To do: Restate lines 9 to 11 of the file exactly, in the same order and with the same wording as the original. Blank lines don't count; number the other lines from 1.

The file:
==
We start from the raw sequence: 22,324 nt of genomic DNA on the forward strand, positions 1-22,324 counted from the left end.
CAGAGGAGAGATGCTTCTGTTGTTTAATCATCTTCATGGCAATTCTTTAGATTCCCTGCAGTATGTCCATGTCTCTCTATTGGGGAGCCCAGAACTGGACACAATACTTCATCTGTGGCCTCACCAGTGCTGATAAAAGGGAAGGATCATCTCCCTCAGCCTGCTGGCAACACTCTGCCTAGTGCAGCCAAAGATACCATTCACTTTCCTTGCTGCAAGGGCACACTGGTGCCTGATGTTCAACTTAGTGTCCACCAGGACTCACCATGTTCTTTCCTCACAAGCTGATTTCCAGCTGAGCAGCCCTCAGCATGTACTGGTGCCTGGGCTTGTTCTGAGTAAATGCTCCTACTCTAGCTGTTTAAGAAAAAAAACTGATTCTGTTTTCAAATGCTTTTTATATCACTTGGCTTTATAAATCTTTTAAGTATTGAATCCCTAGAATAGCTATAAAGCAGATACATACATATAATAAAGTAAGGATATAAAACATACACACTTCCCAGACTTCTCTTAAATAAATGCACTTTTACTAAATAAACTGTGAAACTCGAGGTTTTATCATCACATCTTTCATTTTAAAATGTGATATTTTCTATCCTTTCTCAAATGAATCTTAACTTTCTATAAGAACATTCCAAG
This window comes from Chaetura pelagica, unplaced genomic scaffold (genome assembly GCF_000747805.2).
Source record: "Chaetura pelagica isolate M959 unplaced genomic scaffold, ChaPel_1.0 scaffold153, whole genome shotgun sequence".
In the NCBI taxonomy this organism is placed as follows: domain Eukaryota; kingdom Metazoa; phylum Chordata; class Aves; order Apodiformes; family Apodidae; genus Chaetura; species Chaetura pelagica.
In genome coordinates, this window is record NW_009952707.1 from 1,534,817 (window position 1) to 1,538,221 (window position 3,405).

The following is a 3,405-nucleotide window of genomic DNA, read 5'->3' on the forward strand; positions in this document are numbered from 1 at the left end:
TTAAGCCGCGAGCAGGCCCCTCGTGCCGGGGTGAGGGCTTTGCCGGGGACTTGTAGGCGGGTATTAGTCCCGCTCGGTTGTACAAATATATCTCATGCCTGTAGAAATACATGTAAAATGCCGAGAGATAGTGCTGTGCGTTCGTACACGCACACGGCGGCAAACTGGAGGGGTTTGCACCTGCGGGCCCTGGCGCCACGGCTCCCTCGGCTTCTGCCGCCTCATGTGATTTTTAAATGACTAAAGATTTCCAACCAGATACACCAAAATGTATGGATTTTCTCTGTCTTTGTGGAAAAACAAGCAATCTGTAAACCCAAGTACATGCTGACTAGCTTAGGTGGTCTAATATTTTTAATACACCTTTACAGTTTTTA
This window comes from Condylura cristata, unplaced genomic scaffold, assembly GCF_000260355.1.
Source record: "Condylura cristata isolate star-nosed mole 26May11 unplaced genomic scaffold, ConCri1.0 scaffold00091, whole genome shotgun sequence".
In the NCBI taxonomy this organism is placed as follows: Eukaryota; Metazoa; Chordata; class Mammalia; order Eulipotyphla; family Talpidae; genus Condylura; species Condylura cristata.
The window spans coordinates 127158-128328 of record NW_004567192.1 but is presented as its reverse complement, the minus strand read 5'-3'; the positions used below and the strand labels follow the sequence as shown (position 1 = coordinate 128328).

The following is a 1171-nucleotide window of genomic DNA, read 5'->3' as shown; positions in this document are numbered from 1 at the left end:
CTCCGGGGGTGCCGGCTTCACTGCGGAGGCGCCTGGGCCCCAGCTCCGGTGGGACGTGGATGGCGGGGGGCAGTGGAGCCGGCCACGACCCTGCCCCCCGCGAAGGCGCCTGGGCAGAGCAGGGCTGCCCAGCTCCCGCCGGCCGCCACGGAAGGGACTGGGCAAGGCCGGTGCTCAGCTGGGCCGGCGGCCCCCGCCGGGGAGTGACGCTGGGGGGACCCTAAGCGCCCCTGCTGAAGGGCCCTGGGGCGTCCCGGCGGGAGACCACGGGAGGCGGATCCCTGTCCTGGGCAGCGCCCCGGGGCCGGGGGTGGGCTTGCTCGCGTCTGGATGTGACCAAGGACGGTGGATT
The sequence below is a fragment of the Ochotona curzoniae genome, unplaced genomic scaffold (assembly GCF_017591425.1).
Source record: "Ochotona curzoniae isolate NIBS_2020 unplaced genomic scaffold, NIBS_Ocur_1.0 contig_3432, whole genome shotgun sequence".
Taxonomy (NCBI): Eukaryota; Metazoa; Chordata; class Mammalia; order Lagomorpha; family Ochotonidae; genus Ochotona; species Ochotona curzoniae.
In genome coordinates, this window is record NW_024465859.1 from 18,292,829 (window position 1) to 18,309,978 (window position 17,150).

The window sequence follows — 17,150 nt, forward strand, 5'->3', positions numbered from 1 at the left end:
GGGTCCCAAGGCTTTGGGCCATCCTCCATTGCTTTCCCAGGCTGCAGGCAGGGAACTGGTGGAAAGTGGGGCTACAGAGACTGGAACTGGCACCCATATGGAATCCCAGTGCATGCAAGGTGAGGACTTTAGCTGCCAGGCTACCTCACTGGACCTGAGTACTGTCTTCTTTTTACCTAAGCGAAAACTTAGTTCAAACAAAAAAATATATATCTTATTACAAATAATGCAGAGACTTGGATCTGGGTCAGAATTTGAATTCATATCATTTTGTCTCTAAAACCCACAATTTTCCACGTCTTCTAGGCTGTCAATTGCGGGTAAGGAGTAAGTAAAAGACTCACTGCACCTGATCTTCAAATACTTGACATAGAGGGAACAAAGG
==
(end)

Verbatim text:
This window comes from Condylura cristata, unplaced genomic scaffold, assembly GCF_000260355.1.
Source record: "Condylura cristata isolate star-nosed mole 26May11 unplaced genomic scaffold, ConCri1.0 scaffold00091, whole genome shotgun sequence".
In the NCBI taxonomy this organism is placed as follows: Eukaryota; Metazoa; Chordata; class Mammalia; order Eulipotyphla; family Talpidae; genus Condylura; species Condylura cristata.